Two levered cams were laid out on a piece of 8/4 beech.
The cam applies pressure as the lever is pushed down. The lobe is 1/8" higher than the tounge at rest, and 1/8" lower when engaged. The peak of the lobe is forward of centre, so when closed it wants to stay closed. The curve behind the lobe is an 8" radius, to match the kerf of the dado stack.
A rip blade was installed and the tall cheek cuts were made.
Then the blade was lowered and the shoulders were cut. Pressure was applied to the stock to prevent it falling into the blade when the supporting waste was severed.
They were then seperated on the mitre saw.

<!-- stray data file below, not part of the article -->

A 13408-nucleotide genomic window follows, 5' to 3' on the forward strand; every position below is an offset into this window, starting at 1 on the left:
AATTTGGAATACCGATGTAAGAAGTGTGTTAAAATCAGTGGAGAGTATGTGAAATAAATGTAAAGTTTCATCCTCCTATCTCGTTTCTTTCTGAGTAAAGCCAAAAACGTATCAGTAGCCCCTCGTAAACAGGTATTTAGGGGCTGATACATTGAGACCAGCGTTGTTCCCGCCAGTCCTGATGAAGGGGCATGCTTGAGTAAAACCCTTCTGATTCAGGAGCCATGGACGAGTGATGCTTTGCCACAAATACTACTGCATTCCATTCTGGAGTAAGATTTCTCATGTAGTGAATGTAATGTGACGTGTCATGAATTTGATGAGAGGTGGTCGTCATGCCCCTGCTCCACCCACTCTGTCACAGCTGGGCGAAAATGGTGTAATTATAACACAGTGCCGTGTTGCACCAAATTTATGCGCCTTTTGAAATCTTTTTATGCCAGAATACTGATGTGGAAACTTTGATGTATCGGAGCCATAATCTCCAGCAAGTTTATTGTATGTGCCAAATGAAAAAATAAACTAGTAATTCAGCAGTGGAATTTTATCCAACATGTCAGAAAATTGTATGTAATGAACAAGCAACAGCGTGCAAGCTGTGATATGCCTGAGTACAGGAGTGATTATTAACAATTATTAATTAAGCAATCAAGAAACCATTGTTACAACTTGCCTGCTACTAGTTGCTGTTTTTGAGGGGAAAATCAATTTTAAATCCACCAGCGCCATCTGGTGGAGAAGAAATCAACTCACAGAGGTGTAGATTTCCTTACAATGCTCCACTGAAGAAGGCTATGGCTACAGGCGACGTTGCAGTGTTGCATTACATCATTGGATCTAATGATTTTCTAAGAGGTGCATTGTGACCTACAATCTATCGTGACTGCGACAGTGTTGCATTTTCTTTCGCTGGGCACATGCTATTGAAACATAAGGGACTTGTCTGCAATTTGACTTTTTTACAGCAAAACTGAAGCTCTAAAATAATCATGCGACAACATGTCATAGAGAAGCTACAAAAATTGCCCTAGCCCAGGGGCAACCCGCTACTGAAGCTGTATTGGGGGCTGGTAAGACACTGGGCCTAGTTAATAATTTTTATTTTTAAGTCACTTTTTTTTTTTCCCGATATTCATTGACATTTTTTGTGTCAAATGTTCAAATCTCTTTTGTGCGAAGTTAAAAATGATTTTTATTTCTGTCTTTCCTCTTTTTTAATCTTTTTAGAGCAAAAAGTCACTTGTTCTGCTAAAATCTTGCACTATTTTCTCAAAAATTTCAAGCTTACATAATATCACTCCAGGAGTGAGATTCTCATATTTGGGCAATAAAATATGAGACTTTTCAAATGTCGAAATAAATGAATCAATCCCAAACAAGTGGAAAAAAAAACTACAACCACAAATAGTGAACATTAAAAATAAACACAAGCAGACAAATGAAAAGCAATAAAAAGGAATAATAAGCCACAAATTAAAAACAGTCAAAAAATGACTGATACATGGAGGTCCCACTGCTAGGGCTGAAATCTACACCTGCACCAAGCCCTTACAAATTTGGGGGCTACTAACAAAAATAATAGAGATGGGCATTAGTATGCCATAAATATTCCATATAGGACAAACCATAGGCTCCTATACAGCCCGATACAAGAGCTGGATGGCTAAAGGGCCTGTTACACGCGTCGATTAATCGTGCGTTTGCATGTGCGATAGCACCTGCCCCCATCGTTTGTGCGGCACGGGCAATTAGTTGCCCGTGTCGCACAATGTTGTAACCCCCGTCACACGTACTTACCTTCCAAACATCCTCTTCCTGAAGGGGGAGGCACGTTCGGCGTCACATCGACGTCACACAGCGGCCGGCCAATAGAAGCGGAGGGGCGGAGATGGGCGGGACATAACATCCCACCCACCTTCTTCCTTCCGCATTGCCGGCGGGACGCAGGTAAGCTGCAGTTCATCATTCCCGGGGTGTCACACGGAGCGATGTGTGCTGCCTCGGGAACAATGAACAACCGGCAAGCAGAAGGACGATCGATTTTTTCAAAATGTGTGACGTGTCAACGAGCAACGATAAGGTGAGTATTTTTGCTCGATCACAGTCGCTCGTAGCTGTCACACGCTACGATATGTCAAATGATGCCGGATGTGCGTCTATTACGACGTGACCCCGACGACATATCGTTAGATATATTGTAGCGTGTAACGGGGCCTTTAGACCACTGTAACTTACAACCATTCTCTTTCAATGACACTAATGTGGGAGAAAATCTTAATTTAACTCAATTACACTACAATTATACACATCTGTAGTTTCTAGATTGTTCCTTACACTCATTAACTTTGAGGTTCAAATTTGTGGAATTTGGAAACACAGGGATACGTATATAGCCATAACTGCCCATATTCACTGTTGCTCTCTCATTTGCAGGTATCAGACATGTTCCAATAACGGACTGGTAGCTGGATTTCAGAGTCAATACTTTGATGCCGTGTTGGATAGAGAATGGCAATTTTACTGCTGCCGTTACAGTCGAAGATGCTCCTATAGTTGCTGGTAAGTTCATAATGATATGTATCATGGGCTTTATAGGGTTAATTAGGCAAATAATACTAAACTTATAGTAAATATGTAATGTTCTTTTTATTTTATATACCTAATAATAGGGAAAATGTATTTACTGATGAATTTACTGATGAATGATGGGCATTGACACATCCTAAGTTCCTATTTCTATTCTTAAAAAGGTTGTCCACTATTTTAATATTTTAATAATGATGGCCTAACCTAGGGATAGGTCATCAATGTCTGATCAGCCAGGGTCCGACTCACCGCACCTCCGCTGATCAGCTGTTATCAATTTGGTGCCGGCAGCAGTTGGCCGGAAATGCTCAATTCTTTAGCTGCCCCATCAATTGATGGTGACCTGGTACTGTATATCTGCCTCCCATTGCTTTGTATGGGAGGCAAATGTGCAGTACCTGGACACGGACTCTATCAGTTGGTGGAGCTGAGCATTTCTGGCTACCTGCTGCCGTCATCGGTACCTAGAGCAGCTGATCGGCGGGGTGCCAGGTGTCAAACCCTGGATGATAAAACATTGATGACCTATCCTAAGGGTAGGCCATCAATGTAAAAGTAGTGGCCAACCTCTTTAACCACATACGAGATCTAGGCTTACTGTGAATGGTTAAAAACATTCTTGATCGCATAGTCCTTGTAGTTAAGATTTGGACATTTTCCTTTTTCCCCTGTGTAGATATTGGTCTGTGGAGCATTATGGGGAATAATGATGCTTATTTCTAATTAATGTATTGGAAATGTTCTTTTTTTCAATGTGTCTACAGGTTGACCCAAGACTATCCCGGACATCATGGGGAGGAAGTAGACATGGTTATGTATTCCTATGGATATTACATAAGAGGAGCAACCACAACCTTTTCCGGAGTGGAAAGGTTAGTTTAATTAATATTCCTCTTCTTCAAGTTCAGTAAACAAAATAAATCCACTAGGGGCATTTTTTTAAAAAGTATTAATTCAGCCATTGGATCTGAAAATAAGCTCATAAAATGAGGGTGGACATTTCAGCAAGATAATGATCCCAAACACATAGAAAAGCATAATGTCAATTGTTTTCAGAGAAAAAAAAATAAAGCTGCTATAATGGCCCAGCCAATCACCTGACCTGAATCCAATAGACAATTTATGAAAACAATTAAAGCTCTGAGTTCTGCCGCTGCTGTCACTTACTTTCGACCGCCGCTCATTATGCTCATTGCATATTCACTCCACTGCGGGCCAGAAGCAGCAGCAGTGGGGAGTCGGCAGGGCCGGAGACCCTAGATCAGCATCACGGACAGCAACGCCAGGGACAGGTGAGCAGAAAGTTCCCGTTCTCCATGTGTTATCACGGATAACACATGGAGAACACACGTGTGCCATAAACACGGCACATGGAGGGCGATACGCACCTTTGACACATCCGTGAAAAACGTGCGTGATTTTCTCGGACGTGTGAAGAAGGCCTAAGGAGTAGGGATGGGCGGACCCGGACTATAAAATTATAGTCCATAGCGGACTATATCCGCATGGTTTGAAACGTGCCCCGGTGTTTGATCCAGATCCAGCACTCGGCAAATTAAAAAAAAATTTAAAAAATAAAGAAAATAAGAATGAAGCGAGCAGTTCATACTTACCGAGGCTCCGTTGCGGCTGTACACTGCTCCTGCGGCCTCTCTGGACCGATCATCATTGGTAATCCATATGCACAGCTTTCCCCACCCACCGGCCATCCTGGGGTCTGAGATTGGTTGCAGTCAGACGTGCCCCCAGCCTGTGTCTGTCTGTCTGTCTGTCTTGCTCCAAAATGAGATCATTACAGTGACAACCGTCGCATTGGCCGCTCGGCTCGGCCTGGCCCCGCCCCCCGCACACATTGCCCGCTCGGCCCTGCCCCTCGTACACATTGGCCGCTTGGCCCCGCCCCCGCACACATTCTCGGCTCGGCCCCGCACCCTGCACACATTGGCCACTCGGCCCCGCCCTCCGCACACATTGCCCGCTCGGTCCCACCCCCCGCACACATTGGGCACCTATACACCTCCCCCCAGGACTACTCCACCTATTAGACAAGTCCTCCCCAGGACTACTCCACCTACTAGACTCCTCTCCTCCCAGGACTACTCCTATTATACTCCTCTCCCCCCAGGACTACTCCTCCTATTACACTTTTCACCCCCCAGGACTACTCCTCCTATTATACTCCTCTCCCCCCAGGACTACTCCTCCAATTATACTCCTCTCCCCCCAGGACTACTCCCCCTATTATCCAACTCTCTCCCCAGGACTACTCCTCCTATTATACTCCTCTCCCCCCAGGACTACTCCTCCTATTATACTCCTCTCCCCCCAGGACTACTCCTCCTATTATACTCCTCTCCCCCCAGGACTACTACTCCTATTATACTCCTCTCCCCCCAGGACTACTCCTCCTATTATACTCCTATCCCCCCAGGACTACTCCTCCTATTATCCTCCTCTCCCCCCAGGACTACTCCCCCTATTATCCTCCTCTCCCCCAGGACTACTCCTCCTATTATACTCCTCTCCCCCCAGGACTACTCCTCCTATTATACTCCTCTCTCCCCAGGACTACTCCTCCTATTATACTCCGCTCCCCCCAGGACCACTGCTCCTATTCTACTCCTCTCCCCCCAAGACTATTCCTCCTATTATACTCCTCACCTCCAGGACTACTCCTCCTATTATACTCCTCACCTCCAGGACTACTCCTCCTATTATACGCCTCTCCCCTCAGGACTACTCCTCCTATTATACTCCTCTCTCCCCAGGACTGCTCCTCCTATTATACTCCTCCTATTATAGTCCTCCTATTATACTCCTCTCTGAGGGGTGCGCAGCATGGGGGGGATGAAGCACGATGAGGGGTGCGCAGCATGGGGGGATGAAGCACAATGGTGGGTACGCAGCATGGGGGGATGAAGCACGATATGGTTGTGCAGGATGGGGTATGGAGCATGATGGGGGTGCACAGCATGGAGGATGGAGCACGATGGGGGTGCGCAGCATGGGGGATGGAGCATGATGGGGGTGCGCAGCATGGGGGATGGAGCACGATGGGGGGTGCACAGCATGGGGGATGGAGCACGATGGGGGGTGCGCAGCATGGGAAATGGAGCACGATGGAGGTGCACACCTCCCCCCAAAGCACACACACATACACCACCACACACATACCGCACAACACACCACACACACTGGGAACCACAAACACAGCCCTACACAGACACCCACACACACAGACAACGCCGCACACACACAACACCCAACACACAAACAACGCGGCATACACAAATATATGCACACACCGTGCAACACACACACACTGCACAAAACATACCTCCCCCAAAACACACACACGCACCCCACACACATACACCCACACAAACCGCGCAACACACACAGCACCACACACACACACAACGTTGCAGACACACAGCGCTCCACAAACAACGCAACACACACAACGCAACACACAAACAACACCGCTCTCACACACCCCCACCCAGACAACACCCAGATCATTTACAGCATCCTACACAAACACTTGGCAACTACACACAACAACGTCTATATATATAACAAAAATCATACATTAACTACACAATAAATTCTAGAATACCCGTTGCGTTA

The pattern I drew on the now removed cheek was bandsawn out.
A 1/2" dowel gets chucked into the drill press and spun against a piece of sandpaper.
This skinny dowel makes it easy to test fit my template.
I used the edge sander until I was pleased with the action, then I transferred the outline to my stock.
I used the removed cheek, transfer tape, and a 1/8" shim to make a stable platform so I could bandsaw to the line.
The lobe was refined with hand tools and sandpaper. The body was then shaped on the edge sander to allow the lever to raise.
The edge sander does quick work of shaping the body and lever. The roundover at the back of the body and the handle make a natural gripping point.
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